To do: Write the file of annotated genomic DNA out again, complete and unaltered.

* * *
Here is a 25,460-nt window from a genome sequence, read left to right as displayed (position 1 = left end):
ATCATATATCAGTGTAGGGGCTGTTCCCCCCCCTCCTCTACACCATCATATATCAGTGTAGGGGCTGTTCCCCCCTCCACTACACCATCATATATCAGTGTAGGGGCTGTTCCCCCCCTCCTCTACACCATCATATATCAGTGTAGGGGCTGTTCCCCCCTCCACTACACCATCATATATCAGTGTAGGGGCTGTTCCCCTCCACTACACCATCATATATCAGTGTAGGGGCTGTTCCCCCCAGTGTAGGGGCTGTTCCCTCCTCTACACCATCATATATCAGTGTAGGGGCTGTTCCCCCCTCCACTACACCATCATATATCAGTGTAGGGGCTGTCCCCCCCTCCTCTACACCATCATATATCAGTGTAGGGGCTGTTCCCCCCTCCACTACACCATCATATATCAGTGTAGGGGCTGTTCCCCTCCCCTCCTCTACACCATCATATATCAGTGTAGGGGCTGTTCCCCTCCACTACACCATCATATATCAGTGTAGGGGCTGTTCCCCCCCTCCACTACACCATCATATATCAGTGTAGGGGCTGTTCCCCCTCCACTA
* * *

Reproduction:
Here is a 25,460-nt window from a genome sequence, read left to right as displayed (position 1 = left end):
ATCATATATCAGTGTAGGGGCTGTTCCCCCCCCTCCTCTACACCATCATATATCAGTGTAGGGGCTGTTCCCCCCTCCACTACACCATCATATATCAGTGTAGGGGCTGTTCCCCCCCTCCTCTACACCATCATATATCAGTGTAGGGGCTGTTCCCCCCTCCACTACACCATCATATATCAGTGTAGGGGCTGTTCCCCTCCACTACACCATCATATATCAGTGTAGGGGCTGTTCCCCCCAGTGTAGGGGCTGTTCCCTCCTCTACACCATCATATATCAGTGTAGGGGCTGTTCCCCCCTCCACTACACCATCATATATCAGTGTAGGGGCTGTCCCCCCCTCCTCTACACCATCATATATCAGTGTAGGGGCTGTTCCCCCCTCCACTACACCATCATATATCAGTGTAGGGGCTGTTCCCCTCCCCTCCTCTACACCATCATATATCAGTGTAGGGGCTGTTCCCCTCCACTACACCATCATATATCAGTGTAGGGGCTGTTCCCCCCCTCCACTACACCATCATATATCAGTGTAGGGGCTGTTCCCCCTCCACTA